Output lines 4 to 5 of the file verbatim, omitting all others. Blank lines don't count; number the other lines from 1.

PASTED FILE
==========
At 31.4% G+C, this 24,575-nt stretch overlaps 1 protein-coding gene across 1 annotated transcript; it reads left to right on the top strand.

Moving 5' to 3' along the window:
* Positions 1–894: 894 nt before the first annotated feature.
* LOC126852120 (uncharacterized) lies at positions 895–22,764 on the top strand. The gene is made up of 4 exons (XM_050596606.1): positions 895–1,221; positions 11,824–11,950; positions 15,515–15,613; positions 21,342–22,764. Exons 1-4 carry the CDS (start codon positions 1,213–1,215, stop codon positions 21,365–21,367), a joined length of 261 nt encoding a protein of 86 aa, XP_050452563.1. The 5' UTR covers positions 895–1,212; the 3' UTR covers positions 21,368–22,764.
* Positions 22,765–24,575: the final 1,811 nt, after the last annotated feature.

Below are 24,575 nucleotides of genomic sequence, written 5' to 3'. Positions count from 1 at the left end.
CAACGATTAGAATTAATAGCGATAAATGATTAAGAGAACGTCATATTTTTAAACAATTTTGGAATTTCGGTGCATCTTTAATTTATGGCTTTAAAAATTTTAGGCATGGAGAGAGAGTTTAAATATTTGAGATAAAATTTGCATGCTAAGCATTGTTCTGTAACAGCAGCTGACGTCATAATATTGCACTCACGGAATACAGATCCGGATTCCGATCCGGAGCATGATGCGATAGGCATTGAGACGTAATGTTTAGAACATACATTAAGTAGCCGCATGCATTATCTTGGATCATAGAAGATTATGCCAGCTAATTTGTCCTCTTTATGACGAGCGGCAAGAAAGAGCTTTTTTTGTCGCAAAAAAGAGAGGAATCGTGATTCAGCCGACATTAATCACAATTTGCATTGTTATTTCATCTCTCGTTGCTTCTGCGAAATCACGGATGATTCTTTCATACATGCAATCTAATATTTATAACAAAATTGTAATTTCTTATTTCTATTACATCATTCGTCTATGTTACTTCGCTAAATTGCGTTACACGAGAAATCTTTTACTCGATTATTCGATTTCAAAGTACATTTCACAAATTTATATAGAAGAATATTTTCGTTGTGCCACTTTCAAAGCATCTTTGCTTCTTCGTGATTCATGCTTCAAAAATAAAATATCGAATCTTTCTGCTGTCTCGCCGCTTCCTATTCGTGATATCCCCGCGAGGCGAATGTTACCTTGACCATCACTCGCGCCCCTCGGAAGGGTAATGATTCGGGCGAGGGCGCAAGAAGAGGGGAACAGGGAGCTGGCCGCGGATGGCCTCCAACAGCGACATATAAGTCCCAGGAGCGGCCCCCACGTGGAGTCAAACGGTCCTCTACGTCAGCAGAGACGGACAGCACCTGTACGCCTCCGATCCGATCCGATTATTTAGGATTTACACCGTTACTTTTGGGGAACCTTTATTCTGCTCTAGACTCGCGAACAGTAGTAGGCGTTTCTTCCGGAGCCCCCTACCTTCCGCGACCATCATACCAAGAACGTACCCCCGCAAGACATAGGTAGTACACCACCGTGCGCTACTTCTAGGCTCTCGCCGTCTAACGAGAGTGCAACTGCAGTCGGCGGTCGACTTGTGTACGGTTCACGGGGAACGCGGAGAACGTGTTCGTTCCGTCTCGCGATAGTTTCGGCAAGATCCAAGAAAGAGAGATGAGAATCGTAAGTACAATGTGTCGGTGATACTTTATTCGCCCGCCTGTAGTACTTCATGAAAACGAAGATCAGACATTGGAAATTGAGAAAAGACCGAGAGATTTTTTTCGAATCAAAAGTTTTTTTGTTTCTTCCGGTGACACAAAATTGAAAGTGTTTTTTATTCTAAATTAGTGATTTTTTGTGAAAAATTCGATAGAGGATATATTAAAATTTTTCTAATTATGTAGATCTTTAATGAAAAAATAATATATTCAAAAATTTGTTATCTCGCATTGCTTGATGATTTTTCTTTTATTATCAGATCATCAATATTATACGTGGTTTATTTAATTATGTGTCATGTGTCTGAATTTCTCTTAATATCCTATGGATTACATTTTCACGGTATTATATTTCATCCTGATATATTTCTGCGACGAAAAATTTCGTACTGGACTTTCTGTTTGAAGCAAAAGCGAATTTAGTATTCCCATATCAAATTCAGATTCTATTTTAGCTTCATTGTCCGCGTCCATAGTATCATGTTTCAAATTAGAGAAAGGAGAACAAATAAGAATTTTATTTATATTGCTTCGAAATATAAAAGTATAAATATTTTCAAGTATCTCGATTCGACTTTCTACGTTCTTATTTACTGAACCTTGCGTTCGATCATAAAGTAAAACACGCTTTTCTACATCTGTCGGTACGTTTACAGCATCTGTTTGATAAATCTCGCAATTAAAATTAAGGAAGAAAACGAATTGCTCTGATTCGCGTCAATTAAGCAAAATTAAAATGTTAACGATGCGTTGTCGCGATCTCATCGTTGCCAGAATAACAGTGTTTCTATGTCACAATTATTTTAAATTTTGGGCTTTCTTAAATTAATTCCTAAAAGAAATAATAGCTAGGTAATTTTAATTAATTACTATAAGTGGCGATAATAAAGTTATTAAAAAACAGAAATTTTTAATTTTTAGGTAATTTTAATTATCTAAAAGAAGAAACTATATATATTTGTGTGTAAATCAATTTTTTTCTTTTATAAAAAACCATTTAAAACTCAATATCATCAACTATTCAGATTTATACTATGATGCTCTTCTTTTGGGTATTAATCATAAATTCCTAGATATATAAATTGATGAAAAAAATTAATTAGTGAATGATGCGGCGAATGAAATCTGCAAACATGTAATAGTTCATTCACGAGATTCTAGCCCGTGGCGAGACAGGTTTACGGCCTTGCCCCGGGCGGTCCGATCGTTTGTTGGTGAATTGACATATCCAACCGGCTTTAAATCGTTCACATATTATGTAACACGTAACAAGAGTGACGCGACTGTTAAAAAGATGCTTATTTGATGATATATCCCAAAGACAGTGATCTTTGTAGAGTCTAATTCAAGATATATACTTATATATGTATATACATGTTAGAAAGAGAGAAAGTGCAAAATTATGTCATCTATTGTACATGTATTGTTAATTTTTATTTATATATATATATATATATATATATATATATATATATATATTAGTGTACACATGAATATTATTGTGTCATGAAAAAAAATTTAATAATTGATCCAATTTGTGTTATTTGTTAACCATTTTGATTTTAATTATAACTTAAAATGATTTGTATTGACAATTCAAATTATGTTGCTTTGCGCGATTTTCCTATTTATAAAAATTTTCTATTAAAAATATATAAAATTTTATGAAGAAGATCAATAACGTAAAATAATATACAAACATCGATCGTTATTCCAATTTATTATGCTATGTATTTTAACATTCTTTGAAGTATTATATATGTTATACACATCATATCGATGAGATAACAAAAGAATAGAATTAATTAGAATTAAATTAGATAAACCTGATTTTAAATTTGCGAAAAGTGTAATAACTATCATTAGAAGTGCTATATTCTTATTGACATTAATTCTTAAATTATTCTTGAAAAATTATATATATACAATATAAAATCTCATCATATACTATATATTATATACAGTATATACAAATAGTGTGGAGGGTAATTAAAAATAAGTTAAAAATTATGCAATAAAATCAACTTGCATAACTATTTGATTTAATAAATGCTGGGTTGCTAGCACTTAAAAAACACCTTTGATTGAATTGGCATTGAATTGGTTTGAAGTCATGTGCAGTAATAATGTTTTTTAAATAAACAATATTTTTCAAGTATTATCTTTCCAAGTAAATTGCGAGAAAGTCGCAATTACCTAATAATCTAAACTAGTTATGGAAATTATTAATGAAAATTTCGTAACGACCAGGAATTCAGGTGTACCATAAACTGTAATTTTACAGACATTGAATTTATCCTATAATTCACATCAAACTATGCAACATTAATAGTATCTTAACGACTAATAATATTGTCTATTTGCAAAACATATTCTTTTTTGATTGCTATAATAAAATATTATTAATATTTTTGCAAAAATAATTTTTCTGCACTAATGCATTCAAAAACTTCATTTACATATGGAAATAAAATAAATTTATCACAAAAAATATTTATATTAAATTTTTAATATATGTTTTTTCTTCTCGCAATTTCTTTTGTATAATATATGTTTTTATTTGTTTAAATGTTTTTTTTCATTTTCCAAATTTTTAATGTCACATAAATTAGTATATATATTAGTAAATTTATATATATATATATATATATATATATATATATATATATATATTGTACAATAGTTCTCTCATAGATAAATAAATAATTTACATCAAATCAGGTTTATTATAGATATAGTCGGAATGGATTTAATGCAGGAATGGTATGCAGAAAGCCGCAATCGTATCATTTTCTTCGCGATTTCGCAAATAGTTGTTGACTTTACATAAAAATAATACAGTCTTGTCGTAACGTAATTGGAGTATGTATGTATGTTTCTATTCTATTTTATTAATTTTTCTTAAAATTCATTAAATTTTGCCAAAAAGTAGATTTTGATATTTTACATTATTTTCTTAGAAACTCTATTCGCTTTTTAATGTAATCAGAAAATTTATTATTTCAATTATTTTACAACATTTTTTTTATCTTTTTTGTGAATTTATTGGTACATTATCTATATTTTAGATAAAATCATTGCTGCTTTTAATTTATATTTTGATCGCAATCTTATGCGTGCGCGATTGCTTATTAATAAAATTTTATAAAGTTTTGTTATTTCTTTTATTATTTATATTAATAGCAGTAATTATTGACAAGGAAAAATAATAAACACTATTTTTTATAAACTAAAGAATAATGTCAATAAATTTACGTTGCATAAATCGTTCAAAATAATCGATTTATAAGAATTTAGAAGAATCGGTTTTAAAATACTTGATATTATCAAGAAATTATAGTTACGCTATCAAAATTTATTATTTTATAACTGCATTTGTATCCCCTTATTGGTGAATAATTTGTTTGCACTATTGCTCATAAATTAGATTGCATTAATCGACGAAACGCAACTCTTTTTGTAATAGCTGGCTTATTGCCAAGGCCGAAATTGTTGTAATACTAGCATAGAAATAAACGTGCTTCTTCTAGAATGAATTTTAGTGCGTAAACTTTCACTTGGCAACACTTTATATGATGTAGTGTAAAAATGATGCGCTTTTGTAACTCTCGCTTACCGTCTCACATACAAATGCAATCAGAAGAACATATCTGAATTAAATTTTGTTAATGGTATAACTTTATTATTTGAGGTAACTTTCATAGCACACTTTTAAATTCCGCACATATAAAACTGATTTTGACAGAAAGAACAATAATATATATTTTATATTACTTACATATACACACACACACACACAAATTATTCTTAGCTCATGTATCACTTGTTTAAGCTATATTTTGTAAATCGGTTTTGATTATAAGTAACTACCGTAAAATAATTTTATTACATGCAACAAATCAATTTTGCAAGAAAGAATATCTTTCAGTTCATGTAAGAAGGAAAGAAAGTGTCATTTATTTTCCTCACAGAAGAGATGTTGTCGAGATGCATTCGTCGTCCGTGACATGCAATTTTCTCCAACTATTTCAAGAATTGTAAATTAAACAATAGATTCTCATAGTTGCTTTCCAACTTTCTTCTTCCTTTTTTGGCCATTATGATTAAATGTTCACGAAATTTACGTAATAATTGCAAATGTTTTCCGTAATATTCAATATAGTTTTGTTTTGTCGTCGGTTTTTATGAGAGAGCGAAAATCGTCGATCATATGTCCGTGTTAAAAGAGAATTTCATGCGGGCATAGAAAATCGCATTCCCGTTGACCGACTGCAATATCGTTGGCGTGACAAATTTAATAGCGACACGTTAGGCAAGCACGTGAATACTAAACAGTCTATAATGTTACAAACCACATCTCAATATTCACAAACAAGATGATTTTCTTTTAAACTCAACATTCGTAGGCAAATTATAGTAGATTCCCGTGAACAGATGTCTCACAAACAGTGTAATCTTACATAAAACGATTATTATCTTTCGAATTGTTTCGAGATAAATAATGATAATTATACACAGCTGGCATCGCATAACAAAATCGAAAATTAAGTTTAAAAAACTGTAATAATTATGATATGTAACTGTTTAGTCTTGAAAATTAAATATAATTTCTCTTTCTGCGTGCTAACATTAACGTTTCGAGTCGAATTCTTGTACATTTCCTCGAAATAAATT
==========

* LOC126852120 (uncharacterized) lies at positions 895–22,764 on the top strand. The gene is made up of 4 exons (XM_050596606.1): positions 895–1,221; positions 11,824–11,950; positions 15,515–15,613; positions 21,342–22,764. Exons 1-4 carry the CDS (start codon positions 1,213–1,215, stop codon positions 21,365–21,367), a joined length of 261 nt encoding a protein of 86 aa, XP_050452563.1. The 5' UTR covers positions 895–1,212; the 3' UTR covers positions 21,368–22,764.
* Positions 22,765–24,575: the final 1,811 nt, after the last annotated feature.